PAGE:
karen

seriously, why does everyone suck this book's dick so much? this book was recommended to me by an ex (who also recommended zuleika dobson and the joke, so he had a good track record until then) who knew how much i liked infinite jest so he thought i would like this one. and if i only liked infinite jest because it was a long book written by a white male, then i suppose i would have liked this book. but i didn't, so it must be something else i'm drawn to in the wallace.i remember i was reading this at the airport where i was going to meet him, like a dutiful girlfriend, and just having my jaw drop at the first part. not because it was soooo goooood like everyone here seems to think. am i really the only one who felt embarrassed by the whole life magazine thing? i remember looking around after i read that part to see if someone was playing a trick on me. when he got off the plane, i just sat there, shaking my head at him sadly. it was the beginning of the end.look - i really liked white noise, but this i just felt to be a bloated, wooden, oddly-phrased book whose language didn't charm me, but made me unhappy. and then he goes and publishes the first bit as a separate book? who does that?? sorry, delillo - its not terrible, so it gets no 2 stars, but i barely cared about anything in this book, and it ruined a relationship. if i die alone, its your fault.

Hamish

I totally fail to see what makes Don DeLillo such a great writer and why people are all over this novel. It's that obnoxious Pynchon/Wallace type of post-modern fiction where all the emphasis is placed on novelty and not enough on the fundamentals of good writing. The prose is mediocre, the dialogue is wooden and the characterization is TERRIBLE. 800 effing pages and I still have no clue who any of these characters are, none of them have even the slightest sense of realness. But the plots intertwine and it's really long and I guess that's what passes for a good novel in people's minds.

Jack Waters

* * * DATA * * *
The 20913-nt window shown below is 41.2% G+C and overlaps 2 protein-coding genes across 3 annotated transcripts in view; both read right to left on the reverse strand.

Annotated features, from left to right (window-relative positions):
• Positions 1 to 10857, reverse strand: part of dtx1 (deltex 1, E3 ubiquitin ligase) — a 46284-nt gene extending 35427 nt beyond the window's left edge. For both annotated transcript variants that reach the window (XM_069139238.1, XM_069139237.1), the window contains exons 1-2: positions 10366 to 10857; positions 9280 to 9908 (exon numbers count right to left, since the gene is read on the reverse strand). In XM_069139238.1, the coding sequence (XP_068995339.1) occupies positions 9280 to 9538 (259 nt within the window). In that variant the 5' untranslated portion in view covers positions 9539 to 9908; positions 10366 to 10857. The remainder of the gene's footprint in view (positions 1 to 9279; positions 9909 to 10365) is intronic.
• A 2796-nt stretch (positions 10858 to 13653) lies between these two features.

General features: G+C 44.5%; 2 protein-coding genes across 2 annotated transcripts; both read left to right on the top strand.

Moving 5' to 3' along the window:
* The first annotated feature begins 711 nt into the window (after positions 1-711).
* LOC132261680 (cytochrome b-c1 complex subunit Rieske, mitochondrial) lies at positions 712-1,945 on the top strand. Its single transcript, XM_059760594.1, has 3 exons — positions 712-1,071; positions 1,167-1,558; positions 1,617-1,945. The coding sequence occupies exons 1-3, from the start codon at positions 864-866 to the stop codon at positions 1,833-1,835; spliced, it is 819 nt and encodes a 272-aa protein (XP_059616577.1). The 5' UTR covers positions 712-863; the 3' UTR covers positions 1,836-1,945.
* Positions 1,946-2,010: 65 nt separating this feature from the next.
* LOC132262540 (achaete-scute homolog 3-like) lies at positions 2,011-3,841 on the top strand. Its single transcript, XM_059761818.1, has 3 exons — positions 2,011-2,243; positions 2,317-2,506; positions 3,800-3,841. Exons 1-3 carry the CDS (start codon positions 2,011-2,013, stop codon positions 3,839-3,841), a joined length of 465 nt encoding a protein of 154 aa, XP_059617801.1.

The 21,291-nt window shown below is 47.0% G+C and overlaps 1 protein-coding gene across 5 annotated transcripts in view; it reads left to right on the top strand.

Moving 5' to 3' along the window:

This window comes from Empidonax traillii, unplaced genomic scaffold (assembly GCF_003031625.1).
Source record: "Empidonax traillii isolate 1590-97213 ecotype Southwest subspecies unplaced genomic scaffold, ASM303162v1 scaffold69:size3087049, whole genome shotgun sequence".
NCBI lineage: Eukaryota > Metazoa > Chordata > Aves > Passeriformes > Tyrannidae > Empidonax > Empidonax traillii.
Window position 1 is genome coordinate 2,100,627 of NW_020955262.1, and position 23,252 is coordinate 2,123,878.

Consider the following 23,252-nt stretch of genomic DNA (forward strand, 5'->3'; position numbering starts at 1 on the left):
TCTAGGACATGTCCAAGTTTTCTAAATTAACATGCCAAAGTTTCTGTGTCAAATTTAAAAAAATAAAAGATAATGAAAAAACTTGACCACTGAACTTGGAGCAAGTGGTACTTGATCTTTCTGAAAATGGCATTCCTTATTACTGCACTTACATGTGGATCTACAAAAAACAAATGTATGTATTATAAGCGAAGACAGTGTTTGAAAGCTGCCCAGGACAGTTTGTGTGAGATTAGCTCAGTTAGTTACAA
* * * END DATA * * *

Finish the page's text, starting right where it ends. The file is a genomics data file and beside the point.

Intimidation factors:Its chronology bounces aroundThe narrative is driven mainly by dialogue.You think it that vampire movie - it is absolutely NOT that movieUnderworld is such an evocative title for a novel, especially when coupled with its cover's depiction of the Twin Towers covered with clouds and a flying bird angled in an eerily airplane looking way(this book came out in 1997). Not to mention several passages regarding the Twin Towers that read with new resonance after 9/11. But that isn't really what the novel is about; it's an opportune accidental feeling carried throughout the book. I digress.DeLillo begins Underworld with pages describing Bobby Thompson's walk-off homerun (afterward called The Shot Heard 'Round the World). DeLillo places the reader at this game in the crowd at the legendary Polo Grounds in New York; you needn't enjoy baseball to like this setting. Thompson's homerun, which clinched the 1951 National League pennant for the New York Giants, erupts an emotional fanbase into pandemonium. A young fan, Cotter Martin, sneaks in to watch the game, eventually snagging the incredibly historic homerun away from another fan he'd just befriended. DeLillo (and history) describes this game as the same day the Russians tested a nuclear bomb. The Cold War has commenced, and the baseball takes the reader through time (the years between 1951 and 1997), as it passes through the hands of various owners. The narrative explains the American experience of Russia vs. America while mingling fictional characters with various heroes of cultural history (Frank Sinatra, J. Edgar Hoover, Lenny Bruce among others). Underworld covers the conflict in close detail and from a street level perspective. It's definitely a novel for anyone fascinated in global politics, media and culture.Klara and Nick, the main characters, meet up in an Arizona desert in the 1990s and meander back in time as the story jumps chronologically through them and others until the early 1950s. Big events play out on the national stage, and each character's motivations and circumstances are shown, hinting that each life story shares synchronicity; the snapshots of the characters slowly intertwine into each others' lives.The baseball is viewed by many of the characters as an object with a history; by simply owning the ball they feel they'll also get the history that comes along with it. A preacher in the book discusses how history's found in the most common of places -- only that it's hidden where few think to look. By learning the history of objects the characters become more in focus with themselves and society. Some characters deal in various types of waste: human waste, nuclear waste, garbage, etc. Every product, package, wrapper or explosion has a consequence. This is the core of Underworld -- it is the waste that humankind feverishly tries to hide away like a secret. But it's always there, and eventually we're forced to confront the waste we create and the fears that we hide behind, holding us back from true desires.Sure, the chronology is a bit jumbled, but it all ties together in the end. The rewards of persevering through this dizzying novel are endless. The dialogue driven narrative means that good listeners will enjoy this book. Reading DeLillo (any novel, especially White Noise) before Underworld will help an intimidated reader, but is not a necessity. In brevity, Underworld finds roots of today in the small moments of the past.Postscript: DeLillo has said that the inspiration for Underworld was the October 4, 1951 front page of The New York Times (look it up). Essential reading: the Lenny Bruce comedy routines about the Cuban Missile Crisis in the novel. If, AND ONLY IF you can't make it through the entire book, read the first section about the baseball game, and then the Lenny Bruce routines which are found on pages 504-9, 544-8, 580-6, 590-5, and 623-33. They are remarkable in context of the novel, but are able to be read independently of the story with great results. Upon finishing the novel, these were the areas that I shuffled back to immediately.